8. 8.
    Burr, W.E., et al.: Electronic Authentication Guideline: Recommendations of the National Institute of Standards and Technology - Special Publication 800–63-1. CreateSpace Independent Publishing Platform, USA, U.S. Department of Commerce and National Institute of Standards and Technology (2012)Google Scholar
  9. 9.
    Cao, K., Jain, A.K.: Hacking mobile phones using 2D printed fingerprints. Technical report, Michigan State University (2016)Google Scholar
  10. 10.
    Cranor, L.F.: Time to rethink mandatory password changes (2016).
  11. 11.
    Garfinkel, S., Lipford, H.R.: Usable Security: History, Themes, and Challenges. Synthesis Lectures on Information Security, Privacy, and Trust. Morgan & Claypool Publishers, San Rafael (2014). Scholar
  12. 12.
    Grissinger, M.: Avoiding confusion with alphanumeric characters. Pharm. Ther. 37(12), 663–665 (2012)Google Scholar
  13. 13.
    Hausawi, Y.M., Allen, W.H.: An assessment framework for usable-security based on decision science. In: Tryfonas, T., Askoxylakis, I. (eds.) HAS 2014. LNCS, vol. 8533, pp. 33–44. Springer, Cham (2014). Scholar
  14. 14.
    Huh, J.H., Kim, H., Bobba, R.B., Bashir, M.N., Beznosov, K.: On the memorability of system-generated pins: Can chunking help? In: Eleventh Symposium On Usable Privacy and Security (SOUPS 2015), pp. 197–209. USENIX Association, Ottawa (2015)Google Scholar
  15. 15.
    Ives, B., Walsh, K.R., Schneider, H.: The domino effect of password reuse. Commun. ACM 47(4), 75–78 (2004). Scholar
  16. 16.
    Keren, G., Baggen, S.: Recognition models of alphanumeric characters. Percept. Psychophys. 29(3), 234–246 (1981)CrossRefGoogle Scholar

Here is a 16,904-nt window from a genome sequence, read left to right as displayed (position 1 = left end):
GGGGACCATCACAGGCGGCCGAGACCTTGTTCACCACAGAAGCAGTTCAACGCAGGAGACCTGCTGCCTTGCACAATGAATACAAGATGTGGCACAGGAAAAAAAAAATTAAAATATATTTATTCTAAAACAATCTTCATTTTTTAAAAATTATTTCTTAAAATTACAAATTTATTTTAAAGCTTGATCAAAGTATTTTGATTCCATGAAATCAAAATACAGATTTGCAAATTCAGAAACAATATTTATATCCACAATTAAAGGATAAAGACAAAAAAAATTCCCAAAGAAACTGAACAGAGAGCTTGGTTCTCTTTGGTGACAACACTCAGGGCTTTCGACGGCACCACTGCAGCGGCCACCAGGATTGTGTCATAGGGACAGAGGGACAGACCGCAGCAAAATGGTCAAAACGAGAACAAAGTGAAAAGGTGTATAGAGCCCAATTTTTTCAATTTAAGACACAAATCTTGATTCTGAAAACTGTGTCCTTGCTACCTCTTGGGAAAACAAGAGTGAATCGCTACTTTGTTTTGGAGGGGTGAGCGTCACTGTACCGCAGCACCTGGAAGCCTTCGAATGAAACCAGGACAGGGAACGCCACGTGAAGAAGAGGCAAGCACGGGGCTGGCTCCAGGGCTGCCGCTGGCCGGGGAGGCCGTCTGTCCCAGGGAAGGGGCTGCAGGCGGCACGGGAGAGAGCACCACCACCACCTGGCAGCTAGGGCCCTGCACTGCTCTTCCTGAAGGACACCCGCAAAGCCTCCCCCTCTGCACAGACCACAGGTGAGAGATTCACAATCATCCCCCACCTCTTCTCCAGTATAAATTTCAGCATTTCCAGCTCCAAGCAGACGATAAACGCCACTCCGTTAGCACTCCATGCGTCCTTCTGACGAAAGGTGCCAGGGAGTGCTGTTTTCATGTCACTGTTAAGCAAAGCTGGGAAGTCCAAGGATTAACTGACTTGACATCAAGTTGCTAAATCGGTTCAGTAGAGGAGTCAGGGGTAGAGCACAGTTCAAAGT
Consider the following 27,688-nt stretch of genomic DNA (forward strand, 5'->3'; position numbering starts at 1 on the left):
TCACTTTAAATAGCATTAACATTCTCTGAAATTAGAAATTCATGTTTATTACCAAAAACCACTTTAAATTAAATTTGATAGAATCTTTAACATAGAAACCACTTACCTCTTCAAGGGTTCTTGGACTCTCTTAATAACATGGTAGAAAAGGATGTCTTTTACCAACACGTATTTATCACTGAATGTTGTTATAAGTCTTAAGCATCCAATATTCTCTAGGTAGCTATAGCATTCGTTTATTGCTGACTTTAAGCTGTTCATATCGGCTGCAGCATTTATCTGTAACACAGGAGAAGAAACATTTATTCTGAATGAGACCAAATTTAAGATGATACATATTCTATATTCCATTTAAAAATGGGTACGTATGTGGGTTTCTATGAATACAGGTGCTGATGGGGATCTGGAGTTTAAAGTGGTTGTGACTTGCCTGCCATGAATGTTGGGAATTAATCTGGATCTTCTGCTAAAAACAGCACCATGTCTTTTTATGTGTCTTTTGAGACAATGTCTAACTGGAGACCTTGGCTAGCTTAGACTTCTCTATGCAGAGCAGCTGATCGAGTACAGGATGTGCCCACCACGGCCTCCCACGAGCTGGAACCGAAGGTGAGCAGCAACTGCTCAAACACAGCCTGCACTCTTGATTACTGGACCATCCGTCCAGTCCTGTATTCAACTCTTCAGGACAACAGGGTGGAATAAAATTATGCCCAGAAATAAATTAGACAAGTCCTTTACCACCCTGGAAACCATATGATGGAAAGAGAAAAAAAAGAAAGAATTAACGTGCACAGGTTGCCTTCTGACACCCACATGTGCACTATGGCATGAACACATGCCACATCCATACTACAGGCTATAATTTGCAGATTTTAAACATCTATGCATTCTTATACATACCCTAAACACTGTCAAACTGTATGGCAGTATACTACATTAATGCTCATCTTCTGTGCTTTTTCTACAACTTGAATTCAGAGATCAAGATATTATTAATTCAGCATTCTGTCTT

17. 17.
    de Leeuw, K.M.M., Bergstra, J.: The History of Information Security: A Comprehensive Handbook. Elsevier Science, Amsterdam (2007). Scholar
  18. 18.
    McCabe, J.A.: Learning and memory strategy demonstrations for the psychology classroom (2014).
  19. 19.
    Norman, D.A., Fisher, D.: Why alphabetic keyboards are not easy to use: keyboard layout doesn’t much matter. Hum. Factors 24(5), 509–519 (1982). Scholar
  20. 20.
    Pilar, D.R., Jaeger, A., Gomes, C.F.A., Stein, L.M.: Passwords usage and human memory limitations: a survey across age and educational background. PLoS One 7(12), (2012). pONE-D-12-21406[PII]CrossRefGoogle Scholar
  21. 21.
    Reddy, P.V., Kumar, A., Rahman, S., Mundra, T.S.: A new antispoofing approach for biometric devices. IEEE Trans. Biomed. Circuits Syst. 2(4), 328–37 (2008)CrossRefGoogle Scholar
  22. 22.
    Ruiz-Albacete, V., Tome-Gonzalez, P., Alonso-Fernandez, F., Galbally, J., Fierrez, J., Ortega-Garcia, J.: Direct attacks using fake images in iris verification. In: Schouten, B., Juul, N.C., Drygajlo, A., Tistarelli, M. (eds.) BioID 2008. LNCS, vol. 5372, pp. 181–190. Springer, Heidelberg (2008). Scholar